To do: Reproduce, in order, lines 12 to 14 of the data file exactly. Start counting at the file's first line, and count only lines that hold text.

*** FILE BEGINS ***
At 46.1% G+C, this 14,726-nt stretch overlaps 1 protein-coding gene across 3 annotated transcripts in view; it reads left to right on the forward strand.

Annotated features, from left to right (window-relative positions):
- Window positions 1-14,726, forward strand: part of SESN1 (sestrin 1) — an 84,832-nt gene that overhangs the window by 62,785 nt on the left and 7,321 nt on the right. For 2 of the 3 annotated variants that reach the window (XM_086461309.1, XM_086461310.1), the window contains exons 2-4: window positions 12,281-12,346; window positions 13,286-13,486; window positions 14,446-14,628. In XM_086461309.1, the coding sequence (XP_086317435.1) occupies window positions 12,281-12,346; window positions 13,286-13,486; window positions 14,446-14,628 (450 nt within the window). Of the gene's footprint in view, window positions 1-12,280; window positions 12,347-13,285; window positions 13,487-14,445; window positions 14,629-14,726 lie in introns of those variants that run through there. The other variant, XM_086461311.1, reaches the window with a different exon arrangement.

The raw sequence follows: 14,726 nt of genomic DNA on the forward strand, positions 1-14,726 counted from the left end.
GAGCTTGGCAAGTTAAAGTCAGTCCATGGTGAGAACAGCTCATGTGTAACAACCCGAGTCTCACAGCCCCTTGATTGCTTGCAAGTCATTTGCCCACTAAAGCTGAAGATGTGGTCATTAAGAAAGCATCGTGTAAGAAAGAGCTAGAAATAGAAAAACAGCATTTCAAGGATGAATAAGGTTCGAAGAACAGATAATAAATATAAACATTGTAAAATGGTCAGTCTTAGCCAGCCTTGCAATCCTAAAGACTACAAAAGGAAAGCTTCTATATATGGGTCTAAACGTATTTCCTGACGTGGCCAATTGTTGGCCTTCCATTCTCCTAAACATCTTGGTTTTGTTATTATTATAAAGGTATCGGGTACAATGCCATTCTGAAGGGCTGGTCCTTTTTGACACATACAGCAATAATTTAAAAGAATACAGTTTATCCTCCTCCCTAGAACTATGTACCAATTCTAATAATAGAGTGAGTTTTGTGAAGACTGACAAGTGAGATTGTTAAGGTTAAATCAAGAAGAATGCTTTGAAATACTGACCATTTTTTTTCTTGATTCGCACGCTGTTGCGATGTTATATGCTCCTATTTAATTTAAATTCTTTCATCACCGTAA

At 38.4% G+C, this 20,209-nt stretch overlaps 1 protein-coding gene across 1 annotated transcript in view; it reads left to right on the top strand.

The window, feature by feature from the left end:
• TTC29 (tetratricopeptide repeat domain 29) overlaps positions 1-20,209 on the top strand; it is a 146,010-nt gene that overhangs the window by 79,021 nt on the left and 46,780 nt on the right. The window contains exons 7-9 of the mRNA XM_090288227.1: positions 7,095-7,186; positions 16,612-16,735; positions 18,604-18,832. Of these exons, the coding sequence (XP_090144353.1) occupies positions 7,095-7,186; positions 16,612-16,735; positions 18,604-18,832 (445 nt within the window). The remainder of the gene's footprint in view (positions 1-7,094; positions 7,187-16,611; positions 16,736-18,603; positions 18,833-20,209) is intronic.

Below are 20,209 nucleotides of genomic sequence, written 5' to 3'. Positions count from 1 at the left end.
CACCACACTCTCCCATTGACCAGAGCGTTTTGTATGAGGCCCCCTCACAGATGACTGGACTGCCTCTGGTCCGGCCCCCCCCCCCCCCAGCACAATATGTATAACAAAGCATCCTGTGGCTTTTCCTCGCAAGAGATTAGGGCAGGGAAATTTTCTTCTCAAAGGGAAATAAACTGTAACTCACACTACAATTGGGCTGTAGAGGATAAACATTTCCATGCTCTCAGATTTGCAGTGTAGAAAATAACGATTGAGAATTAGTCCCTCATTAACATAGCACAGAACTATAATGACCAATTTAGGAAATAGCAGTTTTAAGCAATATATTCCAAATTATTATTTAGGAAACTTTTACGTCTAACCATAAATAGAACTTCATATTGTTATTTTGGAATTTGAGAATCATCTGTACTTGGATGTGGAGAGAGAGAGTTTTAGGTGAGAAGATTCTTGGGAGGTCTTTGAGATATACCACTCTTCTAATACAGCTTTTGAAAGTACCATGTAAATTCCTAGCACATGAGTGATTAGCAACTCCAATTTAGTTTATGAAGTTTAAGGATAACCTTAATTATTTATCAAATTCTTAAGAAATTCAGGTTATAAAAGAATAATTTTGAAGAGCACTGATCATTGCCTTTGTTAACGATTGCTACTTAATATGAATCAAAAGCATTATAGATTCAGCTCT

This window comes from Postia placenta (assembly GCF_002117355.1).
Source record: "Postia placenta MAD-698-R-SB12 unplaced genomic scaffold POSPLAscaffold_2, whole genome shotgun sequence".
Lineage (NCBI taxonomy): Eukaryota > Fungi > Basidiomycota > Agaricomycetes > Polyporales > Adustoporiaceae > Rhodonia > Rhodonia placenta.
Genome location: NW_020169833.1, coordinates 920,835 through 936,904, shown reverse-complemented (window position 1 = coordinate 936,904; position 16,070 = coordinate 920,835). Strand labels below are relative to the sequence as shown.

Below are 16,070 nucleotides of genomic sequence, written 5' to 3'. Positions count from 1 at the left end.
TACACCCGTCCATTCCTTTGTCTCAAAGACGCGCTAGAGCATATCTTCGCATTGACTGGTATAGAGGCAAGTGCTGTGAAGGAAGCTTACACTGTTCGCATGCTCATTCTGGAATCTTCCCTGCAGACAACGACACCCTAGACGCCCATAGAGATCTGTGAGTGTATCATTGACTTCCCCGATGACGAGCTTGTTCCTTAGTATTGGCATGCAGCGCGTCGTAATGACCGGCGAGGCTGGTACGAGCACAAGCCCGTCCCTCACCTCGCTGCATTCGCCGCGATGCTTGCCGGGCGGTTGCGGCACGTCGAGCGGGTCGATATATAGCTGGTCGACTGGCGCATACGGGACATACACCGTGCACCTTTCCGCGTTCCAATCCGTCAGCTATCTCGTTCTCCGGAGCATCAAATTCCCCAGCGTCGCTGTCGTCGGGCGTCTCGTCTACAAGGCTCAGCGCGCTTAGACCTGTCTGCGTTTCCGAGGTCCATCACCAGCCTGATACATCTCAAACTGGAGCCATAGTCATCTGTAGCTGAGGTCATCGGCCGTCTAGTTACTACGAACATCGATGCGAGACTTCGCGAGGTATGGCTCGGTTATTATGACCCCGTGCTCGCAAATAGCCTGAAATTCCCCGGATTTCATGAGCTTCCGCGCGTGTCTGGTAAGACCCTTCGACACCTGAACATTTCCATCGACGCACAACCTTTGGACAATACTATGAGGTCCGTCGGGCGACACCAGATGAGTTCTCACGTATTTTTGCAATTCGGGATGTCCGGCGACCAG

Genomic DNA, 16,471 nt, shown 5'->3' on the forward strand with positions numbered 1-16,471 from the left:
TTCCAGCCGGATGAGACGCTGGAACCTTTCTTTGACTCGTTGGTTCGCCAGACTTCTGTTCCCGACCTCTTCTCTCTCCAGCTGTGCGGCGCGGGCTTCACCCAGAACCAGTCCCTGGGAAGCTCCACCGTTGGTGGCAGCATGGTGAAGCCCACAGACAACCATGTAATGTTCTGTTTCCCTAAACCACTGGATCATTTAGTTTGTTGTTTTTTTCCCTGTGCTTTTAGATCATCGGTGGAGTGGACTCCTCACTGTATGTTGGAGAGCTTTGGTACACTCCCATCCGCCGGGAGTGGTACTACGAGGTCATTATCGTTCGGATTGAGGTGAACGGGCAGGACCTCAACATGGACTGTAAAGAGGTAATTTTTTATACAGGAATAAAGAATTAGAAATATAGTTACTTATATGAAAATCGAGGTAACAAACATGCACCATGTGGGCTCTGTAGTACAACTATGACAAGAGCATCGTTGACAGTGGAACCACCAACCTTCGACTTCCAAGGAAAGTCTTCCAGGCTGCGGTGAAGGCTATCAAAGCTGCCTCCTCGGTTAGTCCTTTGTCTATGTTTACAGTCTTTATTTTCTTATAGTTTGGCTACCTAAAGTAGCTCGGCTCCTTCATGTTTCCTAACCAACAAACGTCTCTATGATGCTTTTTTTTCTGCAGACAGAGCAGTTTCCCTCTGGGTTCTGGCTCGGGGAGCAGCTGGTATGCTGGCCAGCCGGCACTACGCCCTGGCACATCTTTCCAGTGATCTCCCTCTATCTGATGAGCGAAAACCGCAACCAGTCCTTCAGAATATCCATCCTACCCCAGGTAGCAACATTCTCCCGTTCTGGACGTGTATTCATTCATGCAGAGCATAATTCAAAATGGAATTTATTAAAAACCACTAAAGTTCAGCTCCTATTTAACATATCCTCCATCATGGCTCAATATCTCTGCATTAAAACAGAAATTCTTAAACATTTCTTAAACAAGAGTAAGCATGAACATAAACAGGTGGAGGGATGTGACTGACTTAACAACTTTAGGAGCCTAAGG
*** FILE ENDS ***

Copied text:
Source record: "Postia placenta MAD-698-R-SB12 unplaced genomic scaffold POSPLAscaffold_2, whole genome shotgun sequence".
Lineage (NCBI taxonomy): Eukaryota > Fungi > Basidiomycota > Agaricomycetes > Polyporales > Adustoporiaceae > Rhodonia > Rhodonia placenta.
Genome location: NW_020169833.1, coordinates 920,835 through 936,904, shown reverse-complemented (window position 1 = coordinate 936,904; position 16,070 = coordinate 920,835). Strand labels below are relative to the sequence as shown.